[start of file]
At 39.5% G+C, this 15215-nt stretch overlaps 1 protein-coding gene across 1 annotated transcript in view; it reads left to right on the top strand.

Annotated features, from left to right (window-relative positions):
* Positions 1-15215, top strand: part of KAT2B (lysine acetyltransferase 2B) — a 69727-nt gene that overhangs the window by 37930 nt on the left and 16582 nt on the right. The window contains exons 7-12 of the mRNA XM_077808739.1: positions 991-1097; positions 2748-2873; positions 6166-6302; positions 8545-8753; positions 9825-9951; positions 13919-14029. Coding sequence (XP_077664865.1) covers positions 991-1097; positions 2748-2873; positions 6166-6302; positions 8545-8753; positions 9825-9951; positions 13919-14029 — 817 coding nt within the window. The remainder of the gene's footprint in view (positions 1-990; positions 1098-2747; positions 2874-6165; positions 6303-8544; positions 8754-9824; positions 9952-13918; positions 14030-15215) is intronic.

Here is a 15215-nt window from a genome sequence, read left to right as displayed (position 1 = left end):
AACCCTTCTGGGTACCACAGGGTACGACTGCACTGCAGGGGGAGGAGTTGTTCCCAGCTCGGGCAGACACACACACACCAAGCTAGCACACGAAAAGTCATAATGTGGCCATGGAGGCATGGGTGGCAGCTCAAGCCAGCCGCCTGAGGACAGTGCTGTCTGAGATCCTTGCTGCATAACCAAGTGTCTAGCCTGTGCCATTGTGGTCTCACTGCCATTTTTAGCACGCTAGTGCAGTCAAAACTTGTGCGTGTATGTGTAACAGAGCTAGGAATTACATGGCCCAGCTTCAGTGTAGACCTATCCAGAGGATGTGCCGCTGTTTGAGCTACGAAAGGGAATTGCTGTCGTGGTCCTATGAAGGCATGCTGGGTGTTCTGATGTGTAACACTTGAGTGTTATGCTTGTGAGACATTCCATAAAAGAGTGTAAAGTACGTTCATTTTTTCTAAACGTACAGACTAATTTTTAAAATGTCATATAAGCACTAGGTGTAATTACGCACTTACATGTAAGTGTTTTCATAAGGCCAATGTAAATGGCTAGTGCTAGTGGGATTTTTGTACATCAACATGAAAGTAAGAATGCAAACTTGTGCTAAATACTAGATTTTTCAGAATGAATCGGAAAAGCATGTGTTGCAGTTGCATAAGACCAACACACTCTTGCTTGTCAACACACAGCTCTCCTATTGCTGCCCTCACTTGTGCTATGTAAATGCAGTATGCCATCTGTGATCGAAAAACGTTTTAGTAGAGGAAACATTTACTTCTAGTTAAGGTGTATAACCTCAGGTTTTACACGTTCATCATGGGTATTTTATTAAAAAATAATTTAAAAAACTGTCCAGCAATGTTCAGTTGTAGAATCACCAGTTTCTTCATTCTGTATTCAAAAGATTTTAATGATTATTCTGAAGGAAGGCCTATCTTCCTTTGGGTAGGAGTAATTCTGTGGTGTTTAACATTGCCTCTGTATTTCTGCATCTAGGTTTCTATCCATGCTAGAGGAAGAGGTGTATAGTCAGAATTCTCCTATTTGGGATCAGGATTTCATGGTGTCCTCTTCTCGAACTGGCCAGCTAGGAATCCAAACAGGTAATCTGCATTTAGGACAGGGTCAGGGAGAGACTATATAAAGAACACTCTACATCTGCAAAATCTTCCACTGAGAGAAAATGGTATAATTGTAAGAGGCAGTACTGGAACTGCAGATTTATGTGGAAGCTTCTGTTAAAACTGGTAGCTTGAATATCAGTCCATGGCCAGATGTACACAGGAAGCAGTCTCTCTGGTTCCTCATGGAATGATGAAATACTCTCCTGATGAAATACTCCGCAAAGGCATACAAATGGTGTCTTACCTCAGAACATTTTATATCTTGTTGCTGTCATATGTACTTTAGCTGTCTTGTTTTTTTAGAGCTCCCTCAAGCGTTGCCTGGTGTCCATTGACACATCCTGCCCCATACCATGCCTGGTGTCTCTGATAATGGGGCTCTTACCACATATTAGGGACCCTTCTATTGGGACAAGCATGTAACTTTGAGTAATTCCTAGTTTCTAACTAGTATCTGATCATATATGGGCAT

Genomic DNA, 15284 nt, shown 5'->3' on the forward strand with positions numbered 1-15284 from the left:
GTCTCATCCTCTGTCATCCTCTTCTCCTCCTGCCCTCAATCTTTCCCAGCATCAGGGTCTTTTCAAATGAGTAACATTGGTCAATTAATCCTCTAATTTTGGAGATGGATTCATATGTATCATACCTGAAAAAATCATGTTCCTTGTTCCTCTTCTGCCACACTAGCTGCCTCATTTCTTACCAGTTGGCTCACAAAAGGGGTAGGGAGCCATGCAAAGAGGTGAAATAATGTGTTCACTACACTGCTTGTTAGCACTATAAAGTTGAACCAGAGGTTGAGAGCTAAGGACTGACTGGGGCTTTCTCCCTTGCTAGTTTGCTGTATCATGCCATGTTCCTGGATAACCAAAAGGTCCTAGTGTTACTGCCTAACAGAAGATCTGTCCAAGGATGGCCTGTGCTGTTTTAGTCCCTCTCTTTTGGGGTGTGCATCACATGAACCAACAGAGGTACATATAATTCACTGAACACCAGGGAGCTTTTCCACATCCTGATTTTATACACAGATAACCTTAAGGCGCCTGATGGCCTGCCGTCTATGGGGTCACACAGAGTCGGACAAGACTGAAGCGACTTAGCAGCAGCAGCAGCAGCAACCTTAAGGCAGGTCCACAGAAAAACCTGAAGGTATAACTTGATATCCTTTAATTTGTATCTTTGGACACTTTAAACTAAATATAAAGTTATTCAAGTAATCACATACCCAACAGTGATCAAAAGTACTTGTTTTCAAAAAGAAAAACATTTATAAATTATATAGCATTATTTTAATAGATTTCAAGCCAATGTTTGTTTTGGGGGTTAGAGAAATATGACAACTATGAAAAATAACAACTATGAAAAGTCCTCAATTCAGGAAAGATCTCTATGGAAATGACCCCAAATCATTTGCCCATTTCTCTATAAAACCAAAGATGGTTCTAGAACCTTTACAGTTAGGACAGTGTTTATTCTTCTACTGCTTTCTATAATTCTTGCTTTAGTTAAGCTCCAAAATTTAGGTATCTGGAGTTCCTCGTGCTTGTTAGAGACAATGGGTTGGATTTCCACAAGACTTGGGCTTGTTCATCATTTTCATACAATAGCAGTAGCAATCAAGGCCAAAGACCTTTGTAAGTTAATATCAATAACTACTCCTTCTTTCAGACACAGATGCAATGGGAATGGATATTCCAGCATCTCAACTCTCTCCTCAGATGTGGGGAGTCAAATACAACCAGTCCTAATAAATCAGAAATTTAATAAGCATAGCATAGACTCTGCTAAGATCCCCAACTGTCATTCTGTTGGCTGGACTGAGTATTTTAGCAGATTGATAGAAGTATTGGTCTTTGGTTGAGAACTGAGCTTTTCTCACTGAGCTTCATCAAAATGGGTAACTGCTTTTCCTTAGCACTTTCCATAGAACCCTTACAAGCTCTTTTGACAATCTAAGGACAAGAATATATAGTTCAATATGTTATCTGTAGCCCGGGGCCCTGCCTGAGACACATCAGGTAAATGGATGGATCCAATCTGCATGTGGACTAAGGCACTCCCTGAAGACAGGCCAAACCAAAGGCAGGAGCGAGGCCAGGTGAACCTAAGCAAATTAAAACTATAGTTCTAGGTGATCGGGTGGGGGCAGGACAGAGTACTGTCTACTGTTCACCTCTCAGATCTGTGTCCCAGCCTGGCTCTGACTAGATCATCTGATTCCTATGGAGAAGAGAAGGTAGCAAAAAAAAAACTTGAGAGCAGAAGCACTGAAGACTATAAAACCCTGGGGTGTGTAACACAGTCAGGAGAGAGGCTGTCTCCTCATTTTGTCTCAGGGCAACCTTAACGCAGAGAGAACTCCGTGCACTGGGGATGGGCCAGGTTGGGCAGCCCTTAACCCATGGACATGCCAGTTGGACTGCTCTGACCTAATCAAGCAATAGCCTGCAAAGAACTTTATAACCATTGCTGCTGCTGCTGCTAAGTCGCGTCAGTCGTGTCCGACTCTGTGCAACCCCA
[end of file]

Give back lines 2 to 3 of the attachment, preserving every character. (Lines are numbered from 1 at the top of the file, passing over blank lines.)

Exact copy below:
Annotated features, from left to right (window-relative positions):
* Positions 1-15215, top strand: part of KAT2B (lysine acetyltransferase 2B) — a 69727-nt gene that overhangs the window by 37930 nt on the left and 16582 nt on the right. The window contains exons 7-12 of the mRNA XM_077808739.1: positions 991-1097; positions 2748-2873; positions 6166-6302; positions 8545-8753; positions 9825-9951; positions 13919-14029. Coding sequence (XP_077664865.1) covers positions 991-1097; positions 2748-2873; positions 6166-6302; positions 8545-8753; positions 9825-9951; positions 13919-14029 — 817 coding nt within the window. The remainder of the gene's footprint in view (positions 1-990; positions 1098-2747; positions 2874-6165; positions 6303-8544; positions 8754-9824; positions 9952-13918; positions 14030-15215) is intronic.